There is more needed to spread awareness for businesses to install a Changing Place toilet, but there are definite improvements happening each and every day. Stay tuned tomorrow to find out first hand how positively Changing Places are improving people’s lives.

Insights from PAMIS

One of the biggest barriers to our families accessing their communities is still a lack of facilities which prevents them from leaving the house or being out for a long time period. Standard accessible toilets do not provide the changing bench, hoist, tracking system or space that many people with complex care needs require.
We are delighted that we have registered another 30 Changing Places toilets since last World Toilet Day which is a record number in a 12 month period. You can find out where the toilets are on the toilet map. We are delighted that all of the Scottish political parties are behind this basic human right.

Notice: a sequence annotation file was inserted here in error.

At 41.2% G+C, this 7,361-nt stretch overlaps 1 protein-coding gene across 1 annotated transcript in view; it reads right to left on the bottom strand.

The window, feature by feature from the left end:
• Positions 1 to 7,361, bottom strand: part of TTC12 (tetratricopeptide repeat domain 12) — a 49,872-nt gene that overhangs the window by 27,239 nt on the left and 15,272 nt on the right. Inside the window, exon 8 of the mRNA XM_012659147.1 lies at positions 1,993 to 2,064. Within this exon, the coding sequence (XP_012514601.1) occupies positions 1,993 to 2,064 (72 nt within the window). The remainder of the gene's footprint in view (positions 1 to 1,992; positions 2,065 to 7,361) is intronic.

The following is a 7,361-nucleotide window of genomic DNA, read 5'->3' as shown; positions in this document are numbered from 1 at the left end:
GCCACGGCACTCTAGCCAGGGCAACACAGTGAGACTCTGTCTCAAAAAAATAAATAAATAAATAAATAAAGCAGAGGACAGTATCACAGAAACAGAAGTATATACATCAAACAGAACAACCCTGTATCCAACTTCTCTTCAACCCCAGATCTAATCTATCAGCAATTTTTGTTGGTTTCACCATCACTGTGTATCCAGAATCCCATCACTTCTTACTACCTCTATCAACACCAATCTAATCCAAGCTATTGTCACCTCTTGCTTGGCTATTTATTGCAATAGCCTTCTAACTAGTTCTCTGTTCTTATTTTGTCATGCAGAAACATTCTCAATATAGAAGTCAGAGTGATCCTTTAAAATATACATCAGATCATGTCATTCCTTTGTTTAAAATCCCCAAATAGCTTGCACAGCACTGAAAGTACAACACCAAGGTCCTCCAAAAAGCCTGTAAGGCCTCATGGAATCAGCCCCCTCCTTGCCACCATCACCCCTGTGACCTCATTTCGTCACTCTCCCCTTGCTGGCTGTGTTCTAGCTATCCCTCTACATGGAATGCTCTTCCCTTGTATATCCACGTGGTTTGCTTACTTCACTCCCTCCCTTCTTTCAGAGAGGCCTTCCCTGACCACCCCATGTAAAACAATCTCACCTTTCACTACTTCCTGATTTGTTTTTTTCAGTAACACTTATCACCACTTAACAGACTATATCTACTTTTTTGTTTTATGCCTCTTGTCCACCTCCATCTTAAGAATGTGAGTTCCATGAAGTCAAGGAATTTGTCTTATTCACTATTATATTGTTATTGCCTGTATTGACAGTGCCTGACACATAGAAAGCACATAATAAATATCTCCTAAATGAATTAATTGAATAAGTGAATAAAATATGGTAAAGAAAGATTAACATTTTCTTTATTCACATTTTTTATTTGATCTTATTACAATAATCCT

It really does make such a difference to the lives of not just the people we support but so many others who cannot use an accessible (disabled) toilet. We look forward to the Scottish Building Regulations supporting public buildings to provide changing places toilets. In addition we hope that the amended planning bill will be supported enabling Scotland to lead the world in providing this vital community resource.

True Examples of Why Accessible Toilets are Needed

Let us know any experiences you’ve had.

Follow Claire D'All:

I graduated from the University of Dundee in 2016 with a Bachelor of Science Honours degree in Applied Computing. During my studies the field that I had a great interest in was web development however since graduating I have also become very interested in accessibility. I was born with Congenital Muscular Dystrophy and since the age of 3 I have used a wheelchair 24/7. Due to my disability I have always come across problems regarding accessibility, which is why it’s such a passion for me.